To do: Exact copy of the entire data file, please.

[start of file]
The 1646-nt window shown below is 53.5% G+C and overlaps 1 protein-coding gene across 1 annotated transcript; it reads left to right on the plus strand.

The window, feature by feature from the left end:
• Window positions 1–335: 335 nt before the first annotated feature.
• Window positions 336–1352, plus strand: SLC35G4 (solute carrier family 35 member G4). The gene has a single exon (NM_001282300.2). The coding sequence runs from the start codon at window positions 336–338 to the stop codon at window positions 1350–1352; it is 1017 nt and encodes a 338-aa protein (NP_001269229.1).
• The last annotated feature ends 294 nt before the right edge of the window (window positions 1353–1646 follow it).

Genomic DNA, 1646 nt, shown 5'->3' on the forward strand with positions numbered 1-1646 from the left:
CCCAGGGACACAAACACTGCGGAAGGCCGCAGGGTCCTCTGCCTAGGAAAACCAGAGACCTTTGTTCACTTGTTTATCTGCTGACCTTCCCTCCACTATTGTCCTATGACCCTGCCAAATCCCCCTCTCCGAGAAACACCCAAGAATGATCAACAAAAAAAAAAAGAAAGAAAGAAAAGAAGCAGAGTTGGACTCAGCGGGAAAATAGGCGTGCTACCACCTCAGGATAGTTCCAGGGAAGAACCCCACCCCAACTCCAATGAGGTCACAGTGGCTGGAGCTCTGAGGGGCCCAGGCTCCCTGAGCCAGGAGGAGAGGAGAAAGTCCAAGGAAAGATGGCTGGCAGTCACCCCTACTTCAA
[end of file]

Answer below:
The 1646-nt window shown below is 53.5% G+C and overlaps 1 protein-coding gene across 1 annotated transcript; it reads left to right on the plus strand.

The window, feature by feature from the left end:
• Window positions 1–335: 335 nt before the first annotated feature.
• Window positions 336–1352, plus strand: SLC35G4 (solute carrier family 35 member G4). The gene has a single exon (NM_001282300.2). The coding sequence runs from the start codon at window positions 336–338 to the stop codon at window positions 1350–1352; it is 1017 nt and encodes a 338-aa protein (NP_001269229.1).
• The last annotated feature ends 294 nt before the right edge of the window (window positions 1353–1646 follow it).

Genomic DNA, 1646 nt, shown 5'->3' on the forward strand with positions numbered 1-1646 from the left:
CCCAGGGACACAAACACTGCGGAAGGCCGCAGGGTCCTCTGCCTAGGAAAACCAGAGACCTTTGTTCACTTGTTTATCTGCTGACCTTCCCTCCACTATTGTCCTATGACCCTGCCAAATCCCCCTCTCCGAGAAACACCCAAGAATGATCAACAAAAAAAAAAAGAAAGAAAGAAAAGAAGCAGAGTTGGACTCAGCGGGAAAATAGGCGTGCTACCACCTCAGGATAGTTCCAGGGAAGAACCCCACCCCAACTCCAATGAGGTCACAGTGGCTGGAGCTCTGAGGGGCCCAGGCTCCCTGAGCCAGGAGGAGAGGAGAAAGTCCAAGGAAAGATGGCTGGCAGTCACCCCTACTTCAA